on the grounds that the Treasury was "not the lead Department"
for this particular area of responsibility. If Select Committees
are truly going to be strengthened, then there need to be much
clearer conventions as to the circumstances in which Ministers
can reasonably be expected to be invited and obliged to attend
Select Committee hearings.
Many of your proposals are put forward on the
basis that they will make the hours of the House more "family
friendly". Being a Member of Parliament never has been a
9 to 5 task; never will be a 9 to 5 job, and nothing can make
it so. For example, Members of Parliament will frequently want
to talk to Regional, Local and indeed National media early in
the morning, or late at night. MPs hold constituency surgeries
at weekends for the convenience of their constituents and conscientiously
attend a whole range of activities over weekend periods, and I
think one has to be careful that the phrase "family friendly"
is not simply a smokescreen for the introduction of changes which
will yet further enhance the power of the Executive over Parliament,
being presented as measures intended to make the working life
of a Member of Parliament easier.
However, it is certainly difficult to defend
the long Summer Recess which probably owes much to history when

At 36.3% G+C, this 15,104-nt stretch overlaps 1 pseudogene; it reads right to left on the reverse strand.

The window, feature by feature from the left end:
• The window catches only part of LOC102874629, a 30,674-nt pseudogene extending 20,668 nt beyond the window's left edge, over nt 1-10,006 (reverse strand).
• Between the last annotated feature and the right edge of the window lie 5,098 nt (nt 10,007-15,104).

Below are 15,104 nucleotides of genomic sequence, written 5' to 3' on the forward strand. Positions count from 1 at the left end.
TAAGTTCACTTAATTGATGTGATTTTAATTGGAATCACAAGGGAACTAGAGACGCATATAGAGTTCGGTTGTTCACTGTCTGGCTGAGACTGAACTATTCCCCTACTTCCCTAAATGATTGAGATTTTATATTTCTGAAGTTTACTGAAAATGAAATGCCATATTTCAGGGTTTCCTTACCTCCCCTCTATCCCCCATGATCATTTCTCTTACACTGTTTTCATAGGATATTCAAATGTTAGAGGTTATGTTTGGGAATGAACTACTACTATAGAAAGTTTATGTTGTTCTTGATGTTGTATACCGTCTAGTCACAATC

many Members of Parliament were still farmers and wished to return
to their farms in August and early September to help get in the
harvestnot an occupation now engaged in by many Members
of Parliament. It leads to the ludicrous situation where between
the end of July and the middle of Octobera period of nearly
three consecutive months, a quarter of the yearno Parliamentary
Questions can be tabled or answered, no Ministerial statements
made or requested, and no national or other issues debated unless
there is the emergency recall of Parliament (which of itself can
over-dramatise issues). Perhaps better to break the Parliamentary
year into quarters, with time when the House is not sitting spread
more evenly across the calendar year.
Finally, there will always be a tendency for
the government of the day, and for Ministers, to want to get their
business through the House with the least possible difficulty.
In this trend the Government have been assisted by the fact that
there have been two Parliaments where the government of the day
has enjoyed significant majorities. That situation, however, will
not last for ever in the history of Parliament, and any Party
in government should carefully reflect that one day they may well
be on the Opposition benches and that if they remove too many
"checks and balances" or do not ensure the creation
of sufficient new "checks and balances" of the legislature
over the Executive, they may in due course find themselves in
the frustrating situation of finding that they have given very
considerable powers to a new government.
14 December 2001